Dingo vocal communication: A tool for conservation?

A project undertaken at the Department of Biological Sciences, Macquarie University, and supervised by Jennifer Clarke

The dingo is an iconic Australian mammal. Dingoes serve important ecological functions, such as controlling macropod populations and benefiting small vertebrate species through the suppression of introduced mesopredators. While they conflict with human interests, costing millions each year to the livestock industry, they can also benefit the tourism industry, as is the case on Fraser Island. Dingoes’ mixed impacts have resulted in on-going discussions over their conservation and management.

However, to design and assess the success of conservation and management programs, we need tools that can provide an accurate understanding of the population’s dynamics. Currently, such tools are often costly, invasive and/or inadequate.

In this project we aimed to test whether acoustic surveys could be an effective, alternative tool to monitor wild dingo populations. Acoustic monitoring has been proposed to be particularly appropriate when the species of interest is shy, cryptic or remotely located, as is the case for dingoes. Furthermore, acoustic surveys have no negative impacts on animal welfare as they take advantage the natural vocal behaviour of the species, and as such provide an ethical alternative to more invasive, traditional methods such as physical trapping.


Dingoes, like other wild canids, produce howl vocalisations which appear to function in inter- and intra-pack interactions. Using acoustic analyses, we demonstrated that these vocalisations convey identity and sex information, which are salient to receivers. Additionally, we demonstrated that howl vocalisations propagate up to 1200m. As such, these characteristics make the howl the ideal candidate vocalisation to use in acoustic surveys.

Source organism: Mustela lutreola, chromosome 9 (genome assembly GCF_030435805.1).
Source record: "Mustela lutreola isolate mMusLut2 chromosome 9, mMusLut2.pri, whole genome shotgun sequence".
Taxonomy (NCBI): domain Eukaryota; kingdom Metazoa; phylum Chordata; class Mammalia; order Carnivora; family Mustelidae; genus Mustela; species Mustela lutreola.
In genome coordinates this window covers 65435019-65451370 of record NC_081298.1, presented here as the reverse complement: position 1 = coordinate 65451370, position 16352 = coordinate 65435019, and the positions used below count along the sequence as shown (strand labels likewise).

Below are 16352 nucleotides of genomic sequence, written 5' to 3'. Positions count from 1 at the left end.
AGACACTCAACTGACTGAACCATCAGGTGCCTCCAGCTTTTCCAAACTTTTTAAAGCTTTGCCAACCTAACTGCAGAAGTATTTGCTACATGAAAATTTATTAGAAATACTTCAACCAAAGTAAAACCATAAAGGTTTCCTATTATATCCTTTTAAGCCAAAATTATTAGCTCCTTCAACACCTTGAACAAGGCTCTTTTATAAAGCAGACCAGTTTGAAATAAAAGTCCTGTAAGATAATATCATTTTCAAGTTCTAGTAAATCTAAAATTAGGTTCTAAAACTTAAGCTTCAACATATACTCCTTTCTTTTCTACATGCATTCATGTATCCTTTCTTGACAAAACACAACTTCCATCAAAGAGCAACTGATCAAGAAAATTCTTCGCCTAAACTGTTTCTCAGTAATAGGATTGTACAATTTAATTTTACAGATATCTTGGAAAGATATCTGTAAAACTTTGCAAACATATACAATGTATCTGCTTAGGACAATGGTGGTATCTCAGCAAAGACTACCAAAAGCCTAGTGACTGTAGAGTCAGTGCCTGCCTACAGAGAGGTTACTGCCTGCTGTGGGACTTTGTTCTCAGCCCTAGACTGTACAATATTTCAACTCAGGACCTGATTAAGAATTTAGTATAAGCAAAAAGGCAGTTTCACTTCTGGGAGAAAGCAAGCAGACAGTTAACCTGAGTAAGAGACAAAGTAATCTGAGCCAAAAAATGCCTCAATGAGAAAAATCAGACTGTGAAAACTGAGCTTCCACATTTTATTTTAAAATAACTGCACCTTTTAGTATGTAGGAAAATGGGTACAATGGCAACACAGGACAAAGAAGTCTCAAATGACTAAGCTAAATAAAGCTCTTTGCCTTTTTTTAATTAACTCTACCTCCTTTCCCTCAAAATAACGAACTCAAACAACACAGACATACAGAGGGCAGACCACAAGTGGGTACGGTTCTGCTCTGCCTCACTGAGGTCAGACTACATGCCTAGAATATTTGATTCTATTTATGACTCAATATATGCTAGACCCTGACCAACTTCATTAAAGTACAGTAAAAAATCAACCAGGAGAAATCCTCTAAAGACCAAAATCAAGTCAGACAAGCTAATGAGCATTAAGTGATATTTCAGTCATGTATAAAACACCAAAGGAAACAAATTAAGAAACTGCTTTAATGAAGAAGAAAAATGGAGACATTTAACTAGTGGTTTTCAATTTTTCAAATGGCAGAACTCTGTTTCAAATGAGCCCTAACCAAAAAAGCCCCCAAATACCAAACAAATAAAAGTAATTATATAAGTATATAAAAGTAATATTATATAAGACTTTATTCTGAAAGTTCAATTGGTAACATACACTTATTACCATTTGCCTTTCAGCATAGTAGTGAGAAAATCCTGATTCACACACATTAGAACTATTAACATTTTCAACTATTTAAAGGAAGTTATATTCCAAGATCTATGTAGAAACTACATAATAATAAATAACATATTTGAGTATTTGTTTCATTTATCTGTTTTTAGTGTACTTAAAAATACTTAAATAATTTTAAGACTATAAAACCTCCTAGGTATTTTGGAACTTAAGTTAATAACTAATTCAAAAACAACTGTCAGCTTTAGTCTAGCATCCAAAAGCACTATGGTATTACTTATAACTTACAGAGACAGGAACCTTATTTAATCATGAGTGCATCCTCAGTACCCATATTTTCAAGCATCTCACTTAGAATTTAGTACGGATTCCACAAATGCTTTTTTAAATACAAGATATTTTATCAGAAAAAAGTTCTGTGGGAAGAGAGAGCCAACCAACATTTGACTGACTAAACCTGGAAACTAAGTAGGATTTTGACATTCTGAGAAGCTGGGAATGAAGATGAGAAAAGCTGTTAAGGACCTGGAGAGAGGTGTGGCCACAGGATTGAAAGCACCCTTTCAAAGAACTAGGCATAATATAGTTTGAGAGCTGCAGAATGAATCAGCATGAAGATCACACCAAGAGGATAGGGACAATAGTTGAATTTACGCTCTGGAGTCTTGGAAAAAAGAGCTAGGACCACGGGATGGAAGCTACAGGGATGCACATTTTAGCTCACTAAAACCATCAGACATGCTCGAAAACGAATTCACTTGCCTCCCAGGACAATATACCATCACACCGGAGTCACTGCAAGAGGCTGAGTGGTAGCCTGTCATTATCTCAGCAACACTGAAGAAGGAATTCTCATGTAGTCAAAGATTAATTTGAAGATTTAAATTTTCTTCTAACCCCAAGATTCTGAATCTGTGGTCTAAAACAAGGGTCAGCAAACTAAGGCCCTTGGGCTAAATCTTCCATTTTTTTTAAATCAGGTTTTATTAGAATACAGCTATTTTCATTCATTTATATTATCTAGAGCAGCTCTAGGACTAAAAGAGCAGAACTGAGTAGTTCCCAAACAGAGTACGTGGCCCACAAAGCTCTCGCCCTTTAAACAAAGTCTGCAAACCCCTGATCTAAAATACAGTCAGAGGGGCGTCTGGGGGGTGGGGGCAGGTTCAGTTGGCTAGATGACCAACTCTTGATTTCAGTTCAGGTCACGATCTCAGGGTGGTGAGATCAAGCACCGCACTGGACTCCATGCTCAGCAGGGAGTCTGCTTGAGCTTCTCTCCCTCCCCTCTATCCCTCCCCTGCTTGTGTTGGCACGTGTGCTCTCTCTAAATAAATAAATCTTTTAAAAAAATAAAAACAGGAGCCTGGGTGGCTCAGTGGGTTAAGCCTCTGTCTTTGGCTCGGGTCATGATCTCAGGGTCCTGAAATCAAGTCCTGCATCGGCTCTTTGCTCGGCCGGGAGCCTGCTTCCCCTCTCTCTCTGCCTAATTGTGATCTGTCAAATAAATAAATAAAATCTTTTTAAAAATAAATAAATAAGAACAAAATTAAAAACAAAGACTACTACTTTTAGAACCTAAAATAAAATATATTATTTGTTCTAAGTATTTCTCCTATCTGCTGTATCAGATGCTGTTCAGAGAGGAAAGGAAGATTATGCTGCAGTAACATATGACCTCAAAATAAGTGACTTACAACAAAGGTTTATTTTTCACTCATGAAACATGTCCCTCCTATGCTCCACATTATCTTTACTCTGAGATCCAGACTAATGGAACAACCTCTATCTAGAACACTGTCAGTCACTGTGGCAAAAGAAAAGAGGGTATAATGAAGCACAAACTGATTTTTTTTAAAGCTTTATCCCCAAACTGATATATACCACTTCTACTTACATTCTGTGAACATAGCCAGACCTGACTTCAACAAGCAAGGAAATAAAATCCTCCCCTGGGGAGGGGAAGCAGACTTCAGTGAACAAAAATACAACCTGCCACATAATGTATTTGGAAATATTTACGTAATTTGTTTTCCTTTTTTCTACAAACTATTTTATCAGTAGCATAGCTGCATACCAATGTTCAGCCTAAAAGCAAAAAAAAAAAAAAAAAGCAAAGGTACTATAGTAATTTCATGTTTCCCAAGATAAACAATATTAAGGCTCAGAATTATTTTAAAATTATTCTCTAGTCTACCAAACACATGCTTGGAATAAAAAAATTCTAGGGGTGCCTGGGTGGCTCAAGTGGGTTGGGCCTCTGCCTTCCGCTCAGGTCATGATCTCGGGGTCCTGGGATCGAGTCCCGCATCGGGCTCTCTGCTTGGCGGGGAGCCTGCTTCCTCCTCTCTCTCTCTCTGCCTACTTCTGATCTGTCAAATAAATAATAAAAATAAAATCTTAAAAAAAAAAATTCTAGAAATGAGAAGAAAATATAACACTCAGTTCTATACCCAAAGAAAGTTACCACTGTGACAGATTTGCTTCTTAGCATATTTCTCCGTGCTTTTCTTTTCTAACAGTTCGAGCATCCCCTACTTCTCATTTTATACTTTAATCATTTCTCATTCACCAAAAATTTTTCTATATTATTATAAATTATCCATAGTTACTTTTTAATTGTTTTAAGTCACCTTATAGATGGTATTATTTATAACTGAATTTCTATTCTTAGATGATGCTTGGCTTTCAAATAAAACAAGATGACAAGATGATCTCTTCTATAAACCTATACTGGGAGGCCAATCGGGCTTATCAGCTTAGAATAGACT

Following from this, we compared the effectiveness of acoustic surveys (passive vs active) and camera-trap surveys in varying landscapes during three field seasons. The preliminary results suggest that acoustic surveys may have limited success in highly vegetated and/or mountainous environments. Furthermore, although active acoustic surveys require less intensive computing than passive acoustic or camera-trap surveys, they are more challenging to perform in the field and yield a lower amount of quality data. Finally, camera-trap surveys are more sensitive than acoustic surveys and as such, are more reliable when dingo densities are low.

Overall, although promising, acoustic surveys may not bear sufficient advantages as compared to more traditional methods such as camera-trap surveys to warrant their widespread implementation for dingo monitoring.


Déaux, E.C., Allen, A.P, Clarke, J.A. and Charrier, I. (2016). Concatenation of 'alert' and 'identity' segments in dingoes' alarm calls. Scientific Reports, 6, 30556. doi:10.1038/srep30556

Déaux, E.C., Charrier, I., and Clarke, J.A. (2016). The bark, the howl and the bark-howl: identity cues in dingoes' multicomponent calls. Behavioural Processes, 129, 94-100

Déaux, E.C., Clarke, J.A. and Charrier, I. (2016). Dingo howls: the content and efficacy of a long-range vocal signal. Ethology, 122, 649-659.


Queensland Parks and Wildlife Services
Australian Wildlife Conservancy
Colong Station
Secret Creek Reserve

Figure 1. Juvenile Fraser Island dingo captured on a camera-trap


Figure 1. A series of three howl vocalisations from a wild dingo recorded at Charnley-River - Artesian Range Sanctuary, WA